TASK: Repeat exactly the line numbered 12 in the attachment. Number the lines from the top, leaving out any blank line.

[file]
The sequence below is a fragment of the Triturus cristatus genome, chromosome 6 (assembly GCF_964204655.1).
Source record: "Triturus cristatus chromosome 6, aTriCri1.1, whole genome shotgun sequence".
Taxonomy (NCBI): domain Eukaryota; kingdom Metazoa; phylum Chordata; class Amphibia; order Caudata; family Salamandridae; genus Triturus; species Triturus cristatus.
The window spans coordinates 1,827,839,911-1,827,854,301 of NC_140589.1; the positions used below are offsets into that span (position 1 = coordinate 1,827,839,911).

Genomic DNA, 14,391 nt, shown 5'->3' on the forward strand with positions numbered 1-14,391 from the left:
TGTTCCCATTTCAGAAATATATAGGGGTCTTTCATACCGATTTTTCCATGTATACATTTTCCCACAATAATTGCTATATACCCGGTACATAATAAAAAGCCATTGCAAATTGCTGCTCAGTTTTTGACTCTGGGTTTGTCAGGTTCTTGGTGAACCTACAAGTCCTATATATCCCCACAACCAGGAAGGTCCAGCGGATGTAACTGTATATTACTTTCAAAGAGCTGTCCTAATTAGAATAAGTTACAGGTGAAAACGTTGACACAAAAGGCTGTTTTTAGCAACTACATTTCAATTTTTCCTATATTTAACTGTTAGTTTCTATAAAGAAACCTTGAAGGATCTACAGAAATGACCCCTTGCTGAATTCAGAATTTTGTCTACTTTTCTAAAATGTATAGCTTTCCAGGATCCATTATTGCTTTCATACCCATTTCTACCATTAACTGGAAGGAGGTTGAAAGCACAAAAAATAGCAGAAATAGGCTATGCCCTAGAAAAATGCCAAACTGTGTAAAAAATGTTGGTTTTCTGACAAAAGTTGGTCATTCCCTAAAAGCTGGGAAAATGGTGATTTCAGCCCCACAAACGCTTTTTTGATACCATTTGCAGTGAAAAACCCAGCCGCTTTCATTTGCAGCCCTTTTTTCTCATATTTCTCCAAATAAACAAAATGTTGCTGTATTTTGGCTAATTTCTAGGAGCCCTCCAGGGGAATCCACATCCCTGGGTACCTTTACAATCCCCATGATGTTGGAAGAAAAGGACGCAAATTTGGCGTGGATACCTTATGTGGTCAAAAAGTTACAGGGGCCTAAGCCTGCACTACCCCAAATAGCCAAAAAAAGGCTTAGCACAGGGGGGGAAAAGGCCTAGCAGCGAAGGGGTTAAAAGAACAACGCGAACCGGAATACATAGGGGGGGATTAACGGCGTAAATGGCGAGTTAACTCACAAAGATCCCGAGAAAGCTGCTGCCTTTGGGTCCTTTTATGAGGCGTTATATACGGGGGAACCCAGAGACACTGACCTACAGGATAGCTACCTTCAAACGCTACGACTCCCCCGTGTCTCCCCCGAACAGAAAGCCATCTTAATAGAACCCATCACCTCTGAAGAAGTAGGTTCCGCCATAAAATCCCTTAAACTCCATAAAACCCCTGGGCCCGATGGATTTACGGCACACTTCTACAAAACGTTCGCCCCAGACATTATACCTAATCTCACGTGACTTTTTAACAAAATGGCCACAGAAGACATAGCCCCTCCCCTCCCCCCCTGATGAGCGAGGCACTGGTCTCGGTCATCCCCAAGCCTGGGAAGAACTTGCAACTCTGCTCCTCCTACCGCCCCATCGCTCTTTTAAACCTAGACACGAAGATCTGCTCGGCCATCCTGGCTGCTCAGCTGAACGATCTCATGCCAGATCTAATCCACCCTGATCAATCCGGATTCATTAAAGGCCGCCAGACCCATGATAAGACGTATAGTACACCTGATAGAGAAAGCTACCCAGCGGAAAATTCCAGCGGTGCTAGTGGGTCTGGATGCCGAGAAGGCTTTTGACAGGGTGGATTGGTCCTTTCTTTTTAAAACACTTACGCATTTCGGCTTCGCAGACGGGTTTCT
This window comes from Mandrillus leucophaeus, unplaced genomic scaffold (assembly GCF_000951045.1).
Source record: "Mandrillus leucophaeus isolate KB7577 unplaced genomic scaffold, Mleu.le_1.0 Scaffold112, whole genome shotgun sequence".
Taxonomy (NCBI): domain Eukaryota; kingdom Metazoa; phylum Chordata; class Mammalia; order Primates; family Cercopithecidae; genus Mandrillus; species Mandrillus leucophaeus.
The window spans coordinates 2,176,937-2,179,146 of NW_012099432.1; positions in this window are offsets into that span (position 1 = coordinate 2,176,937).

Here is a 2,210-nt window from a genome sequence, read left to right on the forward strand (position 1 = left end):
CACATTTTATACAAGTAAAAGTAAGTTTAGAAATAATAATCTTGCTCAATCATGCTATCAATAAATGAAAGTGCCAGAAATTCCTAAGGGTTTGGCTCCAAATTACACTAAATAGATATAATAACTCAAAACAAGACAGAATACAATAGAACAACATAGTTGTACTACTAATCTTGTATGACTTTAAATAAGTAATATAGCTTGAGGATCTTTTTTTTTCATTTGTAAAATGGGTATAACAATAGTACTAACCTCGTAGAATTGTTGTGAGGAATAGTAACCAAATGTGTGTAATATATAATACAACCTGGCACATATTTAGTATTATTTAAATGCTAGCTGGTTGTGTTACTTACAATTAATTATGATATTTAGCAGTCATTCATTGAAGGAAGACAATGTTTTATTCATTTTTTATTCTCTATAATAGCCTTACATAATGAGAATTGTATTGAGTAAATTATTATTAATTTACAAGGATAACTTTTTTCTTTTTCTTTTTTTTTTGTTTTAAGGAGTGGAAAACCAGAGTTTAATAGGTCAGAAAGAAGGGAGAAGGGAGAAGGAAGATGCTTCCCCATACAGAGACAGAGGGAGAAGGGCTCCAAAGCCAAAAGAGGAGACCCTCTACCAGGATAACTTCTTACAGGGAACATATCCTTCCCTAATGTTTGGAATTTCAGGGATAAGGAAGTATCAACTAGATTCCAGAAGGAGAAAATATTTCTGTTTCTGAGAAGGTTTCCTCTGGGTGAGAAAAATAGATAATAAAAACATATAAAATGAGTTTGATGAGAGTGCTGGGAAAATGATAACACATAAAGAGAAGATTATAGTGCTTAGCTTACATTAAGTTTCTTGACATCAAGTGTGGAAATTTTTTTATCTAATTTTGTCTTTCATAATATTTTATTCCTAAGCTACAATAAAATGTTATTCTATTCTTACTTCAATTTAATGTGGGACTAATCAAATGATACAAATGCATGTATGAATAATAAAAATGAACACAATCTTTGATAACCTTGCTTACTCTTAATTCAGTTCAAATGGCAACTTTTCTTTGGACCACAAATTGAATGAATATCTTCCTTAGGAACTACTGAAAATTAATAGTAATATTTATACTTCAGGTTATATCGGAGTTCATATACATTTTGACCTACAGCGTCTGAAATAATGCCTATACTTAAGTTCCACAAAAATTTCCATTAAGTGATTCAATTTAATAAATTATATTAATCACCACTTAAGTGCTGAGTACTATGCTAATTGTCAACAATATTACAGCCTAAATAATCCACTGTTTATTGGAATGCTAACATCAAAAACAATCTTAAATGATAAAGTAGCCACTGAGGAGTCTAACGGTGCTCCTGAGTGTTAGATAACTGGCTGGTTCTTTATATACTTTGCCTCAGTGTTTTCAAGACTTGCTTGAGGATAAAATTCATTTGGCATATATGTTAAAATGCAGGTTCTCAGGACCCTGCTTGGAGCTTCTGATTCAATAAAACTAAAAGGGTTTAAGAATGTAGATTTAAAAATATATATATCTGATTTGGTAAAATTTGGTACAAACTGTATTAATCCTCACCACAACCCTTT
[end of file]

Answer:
CACATTTTATACAAGTAAAAGTAAGTTTAGAAATAATAATCTTGCTCAATCATGCTATCAATAAATGAAAGTGCCAGAAATTCCTAAGGGTTTGGCTCCAAATTACACTAAATAGATATAATAACTCAAAACAAGACAGAATACAATAGAACAACATAGTTGTACTACTAATCTTGTATGACTTTAAATAAGTAATATAGCTTGAGGATCTTTTTTTTTCATTTGTAAAATGGGTATAACAATAGTACTAACCTCGTAGAATTGTTGTGAGGAATAGTAACCAAATGTGTGTAATATATAATACAACCTGGCACATATTTAGTATTATTTAAATGCTAGCTGGTTGTGTTACTTACAATTAATTATGATATTTAGCAGTCATTCATTGAAGGAAGACAATGTTTTATTCATTTTTTATTCTCTATAATAGCCTTACATAATGAGAATTGTATTGAGTAAATTATTATTAATTTACAAGGATAACTTTTTTCTTTTTCTTTTTTTTTTGTTTTAAGGAGTGGAAAACCAGAGTTTAATAGGTCAGAAAGAAGGGAGAAGGGAGAAGGAAGATGCTTCCCCATACAGAGACAGAGGGAGAAGGGCTCCAAAGCCAAAAGAGGAGACCCTCTACCAGGATAACTTCTTACAGGGAACATATCCTTCCCTAATGTTTGGAATTTCAGGGATAAGGAAGTATCAACTAGATTCCAGAAGGAGAAAATATTTCTGTTTCTGAGAAGGTTTCCTCTGGGTGAGAAAAATAGATAATAAAAACATATAAAATGAGTTTGATGAGAGTGCTGGGAAAATGATAACACATAAAGAGAAGATTATAGTGCTTAGCTTACATTAAGTTTCTTGACATCAAGTGTGGAAATTTTTTTATCTAATTTTGTCTTTCATAATATTTTATTCCTAAGCTACAATAAAATGTTATTCTATTCTTACTTCAATTTAATGTGGGACTAATCAAATGATACAAATGCATGTATGAATAATAAAAATGAACACAATCTTTGATAACCTTGCTTACTCTTAATTCAGTTCAAATGGCAACTTTTCTTTGGACCACAAATTGAATGAATATCTTCCTTAGGAACTACTGAAAATTAATAGTAATATTTATACTTCAGGTTATATCGGAGTTCATATACATTTTGACCTACAGCGTCTGAAATAATGCCTATACTTAAGTTCCACAAAAATTTCCATTAAGTGATTCAATTTAATAAATTATATTAATCACCACTTAAGTGCTGAGTACTATGCTAATTGTCAACAATATTACAGCCTAAATAATCCACTGTTTATTGGAATGCTAACATCAAAAACAATCTTAAATGATAAAGTAGCCACTGAGGAGTCTAACGGTGCTCCTGAGTGTTAGATAACTGGCTGGTTCTTTATATACTTTGCCTCAGTGTTTTCAAGACTTGCTTGAGGATAAAATTCATTTGGCATATATGTTAAAATGCAGGTTCTCAGGACCCTGCTTGGAGCTTCTGATTCAATAAAACTAAAAGGGTTTAAGAATGTAGATTTAAAAATATATATATCTGATTTGGTAAAATTTGGTACAAACTGTATTAATCCTCACCACAACCCTTT